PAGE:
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PIC10f200 Tiny TPI programmer

A successful attempt to create a programmer for the Atmel Tiny 4-10 using a Microchip PIC10f200 and few discretes

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Take a 6 pin minimlistic PIC procesor, some discrete components, assembler software stir wel and lo we have a programmer for the so called "brain dead" Attiny 4-10 processors.
Ok it needs a serial device which can talk / listen at 9600 baud but that could be a dumb terminal or more llikely a PC with a USB to serila plug ...

Why ? because I wanted to do something other than just flash LEDs with the PIC and also the Atttinys.

The primary aim was to create a useful project to stretch the 256 word flash memory and limited IO (3 output and 1 input lines) of the PIC10F200 processor. Due to the limited flash space it became obvious that the code would need to be created in assembly language.

Initially testing was perfomed with the slighty larger 12F509 which has 6 IO pins and 1k words of flash, using using a Pickit2 with the low pin count board which allows testing bit banger serial IO via the Pickit2 UART tool.

After sorting the serial IO code was added to control the TPI connections to an Attiny 10 processor.

This involved the usual reading and re reading the data sheet for the Attiny after which it became apparent that the following routines would be required:

A routine to enable/disable the Attiny via the reset pin and hence enter/exit programming mode.

A TPI send byte routine which serially transmits to the Attiny

A TPI receive byte routine to get data from the Attiny

After that it was just -:) a case of tieing the above routines together to enable the Attiny by sending the appropriate 9 byte program enable key and send various access layer commands to read or write the flash.

Two problems then had to be solved before moving the code to the 10F200:

1. There were not enough pins available to handle 3 TPI control and 2 serial IO pins.

One pin was saved by using a technique found on Ralph Doncasters Blog to handle serail IO via one pin, take a look at http://nerdralph.blogspot.co.uk/2014/11/se8r01-24ghz-wireless-modules.html . I took his hardware idea ( thanks Ralph for the idea) and created PIC version of the assembler routines

But I was still short of 1 output pin for the TPI stuff ... again One of Ralphs ideas came to my assistance, http://nerdralph.blogspot.co.uk/2014/01/nrf24l01-control-with-3-attiny85-pins.html, which made it possible to use one pin to handle both the TPI clock and the Attiny reset pin.

2. The code was just TOO big ....

The only answer to this was to find areas that could be removed/compressed and to re think what was the absolute minimum required to program the destination Attiny. It came down to the following:

1 A command to enable and disable the chip

2 Method of setting the desired chip word address

3 A command to read one word from the chip

4 A command to write a word to flash

5 A command to Erase the flash

The programmer prompts with a newline followed by '#' symbol and waits for a character and treats that character as follows

N.B. All commands and hex alpha characters MUST be upper case.

The serial port command interface uses 8 commands A - H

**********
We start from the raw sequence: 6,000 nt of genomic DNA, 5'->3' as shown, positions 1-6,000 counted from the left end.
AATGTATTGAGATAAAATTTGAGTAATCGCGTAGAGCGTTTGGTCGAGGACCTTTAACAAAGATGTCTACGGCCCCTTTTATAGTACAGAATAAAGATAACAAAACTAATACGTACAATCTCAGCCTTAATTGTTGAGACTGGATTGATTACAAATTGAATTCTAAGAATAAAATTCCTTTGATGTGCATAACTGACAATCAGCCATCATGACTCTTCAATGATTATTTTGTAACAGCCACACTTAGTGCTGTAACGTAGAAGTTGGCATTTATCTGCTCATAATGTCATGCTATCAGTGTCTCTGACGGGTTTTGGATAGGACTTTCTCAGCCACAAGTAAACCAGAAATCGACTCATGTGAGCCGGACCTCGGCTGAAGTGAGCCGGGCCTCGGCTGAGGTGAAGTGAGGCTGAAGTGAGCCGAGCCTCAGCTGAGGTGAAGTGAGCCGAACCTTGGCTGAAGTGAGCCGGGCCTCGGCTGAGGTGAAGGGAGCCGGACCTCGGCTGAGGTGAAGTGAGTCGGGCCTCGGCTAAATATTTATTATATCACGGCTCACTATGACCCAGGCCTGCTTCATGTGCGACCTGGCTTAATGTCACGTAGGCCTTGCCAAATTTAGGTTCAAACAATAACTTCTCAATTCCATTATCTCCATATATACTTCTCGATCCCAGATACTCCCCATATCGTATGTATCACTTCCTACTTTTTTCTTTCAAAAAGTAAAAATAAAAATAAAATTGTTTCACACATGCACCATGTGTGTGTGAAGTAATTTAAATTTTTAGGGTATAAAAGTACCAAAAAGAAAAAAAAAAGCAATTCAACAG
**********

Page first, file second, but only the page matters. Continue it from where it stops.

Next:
A = "Address" sets the programmers address pointer needs to be followed by 4 hex digits 0-9 A-F

(ignores all non valid characters)

B = "Begin" enters programming mode

C = not used

D = "Disconnect" which exits programming mode and start the target Attiny running

E = not used

F = "Format" erase the flash of the target

G = "Get" reads the data form the current address and increments the address pointer and outputs it as 4 hex digits to the serial port

H = "Hexedit" waits for 4 hex digits and then immediately writes them to the current address , it also increments the local address pointer.

All other values just return to the prompt.

So it is possible using the above to program a target Attiny chip diretcly from a terminal e.g. teraterm

but not a lot of fun!!!!!

Simple Serial

A simple application was written to use the above commans to read a hex file, write it to the target and then starts the target chip:

On startup the application looks for USB serial ports and if it find them it opens an displays a list, if no serial ports are found it just exist silently.Once loaded select the port that it is connected to an click start. Click on the lower text box and hit the space bar ( an invalid command) it should then display a # prompt . At this point the above commands can be used.

As a test hit B it should echo the character and return the # prompt , then hit A3FC0 again it should echo and return the prompt. Press G it should...

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ReadMe.txt

Describes the files included in the source zip

plain - 904.00 bytes - 01/06/2017 at 00:53

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Samples.zip

contains sample files for testing the target Attiny

Zip Archive - 3.38 kB - 01/06/2017 at 00:51

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PICTPI.zip

source files plus simple loader program for Windows 10

Zip Archive - 389.42 kB - 01/06/2017 at 00:20

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  • 1 × PIC10F200 Microprocessors, Microcontrollers, DSPs / ARM, RISC-Based Microcontrollers
  • 3 × 10k resistor
  • 1 × 33k resistor
  • 1 × 1k resistor
  • 2 × 100 nF capacitor

View all 7 components

  • 1
    Step 1

    Use mpasmwin to build T10f200ProgCap2.asm it will create a new hex file

    Then program the hex file to a PIC10f200

View all instructions

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